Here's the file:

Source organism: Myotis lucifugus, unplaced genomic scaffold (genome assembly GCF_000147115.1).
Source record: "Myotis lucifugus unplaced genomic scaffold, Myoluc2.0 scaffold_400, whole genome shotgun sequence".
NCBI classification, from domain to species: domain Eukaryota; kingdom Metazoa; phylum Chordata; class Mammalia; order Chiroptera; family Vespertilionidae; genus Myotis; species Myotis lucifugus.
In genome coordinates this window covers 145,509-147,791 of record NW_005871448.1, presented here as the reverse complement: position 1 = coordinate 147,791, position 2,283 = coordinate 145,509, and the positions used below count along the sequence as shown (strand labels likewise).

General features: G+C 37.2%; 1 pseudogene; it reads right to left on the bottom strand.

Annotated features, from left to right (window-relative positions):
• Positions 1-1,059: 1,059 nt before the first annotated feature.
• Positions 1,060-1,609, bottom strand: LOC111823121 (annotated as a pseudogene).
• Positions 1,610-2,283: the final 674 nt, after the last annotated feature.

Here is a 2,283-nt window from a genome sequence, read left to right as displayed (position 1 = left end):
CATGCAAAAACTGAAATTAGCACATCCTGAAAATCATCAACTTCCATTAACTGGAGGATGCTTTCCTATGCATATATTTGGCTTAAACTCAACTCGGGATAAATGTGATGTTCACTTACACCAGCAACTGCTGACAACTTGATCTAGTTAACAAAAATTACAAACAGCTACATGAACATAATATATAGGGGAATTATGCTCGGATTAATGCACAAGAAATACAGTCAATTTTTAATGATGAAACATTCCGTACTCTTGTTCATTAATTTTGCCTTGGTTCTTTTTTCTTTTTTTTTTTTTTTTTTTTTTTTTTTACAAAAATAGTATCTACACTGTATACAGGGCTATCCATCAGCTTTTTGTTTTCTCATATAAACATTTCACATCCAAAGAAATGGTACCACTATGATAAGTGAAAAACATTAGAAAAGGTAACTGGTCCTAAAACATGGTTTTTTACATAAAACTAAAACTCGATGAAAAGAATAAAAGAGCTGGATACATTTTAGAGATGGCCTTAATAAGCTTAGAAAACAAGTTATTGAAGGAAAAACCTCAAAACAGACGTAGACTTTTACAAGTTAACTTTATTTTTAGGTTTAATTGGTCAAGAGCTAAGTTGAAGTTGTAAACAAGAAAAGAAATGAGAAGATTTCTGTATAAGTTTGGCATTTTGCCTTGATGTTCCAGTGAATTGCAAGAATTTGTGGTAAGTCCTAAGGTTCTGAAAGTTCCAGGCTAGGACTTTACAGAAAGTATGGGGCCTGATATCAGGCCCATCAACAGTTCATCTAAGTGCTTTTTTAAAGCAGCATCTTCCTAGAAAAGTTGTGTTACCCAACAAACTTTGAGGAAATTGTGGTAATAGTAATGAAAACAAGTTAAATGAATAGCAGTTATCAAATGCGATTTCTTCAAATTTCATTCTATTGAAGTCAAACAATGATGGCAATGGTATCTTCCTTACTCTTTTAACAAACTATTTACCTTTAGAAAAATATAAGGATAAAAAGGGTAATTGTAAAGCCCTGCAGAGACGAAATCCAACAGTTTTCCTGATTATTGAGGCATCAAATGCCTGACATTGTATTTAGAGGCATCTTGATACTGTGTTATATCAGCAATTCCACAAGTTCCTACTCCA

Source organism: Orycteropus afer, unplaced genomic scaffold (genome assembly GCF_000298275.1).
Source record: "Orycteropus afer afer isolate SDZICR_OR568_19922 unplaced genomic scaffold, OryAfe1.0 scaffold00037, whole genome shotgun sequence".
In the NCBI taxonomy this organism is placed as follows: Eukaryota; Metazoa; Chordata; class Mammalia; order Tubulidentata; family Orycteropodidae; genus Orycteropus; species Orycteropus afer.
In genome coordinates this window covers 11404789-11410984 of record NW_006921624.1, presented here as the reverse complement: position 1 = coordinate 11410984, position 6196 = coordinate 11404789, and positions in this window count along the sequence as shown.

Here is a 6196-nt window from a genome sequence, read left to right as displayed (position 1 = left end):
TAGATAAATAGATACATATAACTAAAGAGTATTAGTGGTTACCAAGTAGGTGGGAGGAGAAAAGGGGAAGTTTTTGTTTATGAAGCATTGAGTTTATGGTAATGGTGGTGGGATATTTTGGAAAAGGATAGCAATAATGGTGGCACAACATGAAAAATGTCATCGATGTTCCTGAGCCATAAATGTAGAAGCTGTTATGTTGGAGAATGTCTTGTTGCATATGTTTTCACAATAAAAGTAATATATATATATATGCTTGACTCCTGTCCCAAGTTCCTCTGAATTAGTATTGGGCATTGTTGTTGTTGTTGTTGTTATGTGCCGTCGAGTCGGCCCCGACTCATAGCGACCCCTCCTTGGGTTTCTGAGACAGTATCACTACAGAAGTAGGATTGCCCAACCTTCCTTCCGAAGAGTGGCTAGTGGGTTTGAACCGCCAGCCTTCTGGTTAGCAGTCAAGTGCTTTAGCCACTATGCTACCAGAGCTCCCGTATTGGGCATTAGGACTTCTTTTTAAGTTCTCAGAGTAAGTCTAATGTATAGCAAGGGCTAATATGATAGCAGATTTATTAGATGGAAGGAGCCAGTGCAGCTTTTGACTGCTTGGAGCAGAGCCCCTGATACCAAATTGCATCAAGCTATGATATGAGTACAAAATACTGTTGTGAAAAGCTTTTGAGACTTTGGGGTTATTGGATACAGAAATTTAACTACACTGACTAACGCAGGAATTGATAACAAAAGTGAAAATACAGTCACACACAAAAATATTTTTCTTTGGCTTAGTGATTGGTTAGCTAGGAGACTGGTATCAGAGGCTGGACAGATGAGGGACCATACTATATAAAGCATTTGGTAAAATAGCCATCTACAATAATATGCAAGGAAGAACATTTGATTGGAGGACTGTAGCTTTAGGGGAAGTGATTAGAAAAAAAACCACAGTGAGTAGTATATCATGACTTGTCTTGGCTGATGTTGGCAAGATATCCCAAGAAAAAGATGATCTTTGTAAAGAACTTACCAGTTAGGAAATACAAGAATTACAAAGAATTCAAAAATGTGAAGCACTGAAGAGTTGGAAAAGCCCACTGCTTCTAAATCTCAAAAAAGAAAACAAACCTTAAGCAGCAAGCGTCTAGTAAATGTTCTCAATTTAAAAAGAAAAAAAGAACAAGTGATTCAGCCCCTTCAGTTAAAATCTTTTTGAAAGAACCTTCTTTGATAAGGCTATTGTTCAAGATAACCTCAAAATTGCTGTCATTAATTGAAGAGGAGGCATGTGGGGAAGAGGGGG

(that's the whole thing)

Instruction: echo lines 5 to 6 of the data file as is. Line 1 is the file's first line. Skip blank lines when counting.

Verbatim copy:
General features: G+C 37.2%; 1 pseudogene; it reads right to left on the bottom strand.

Annotated features, from left to right (window-relative positions):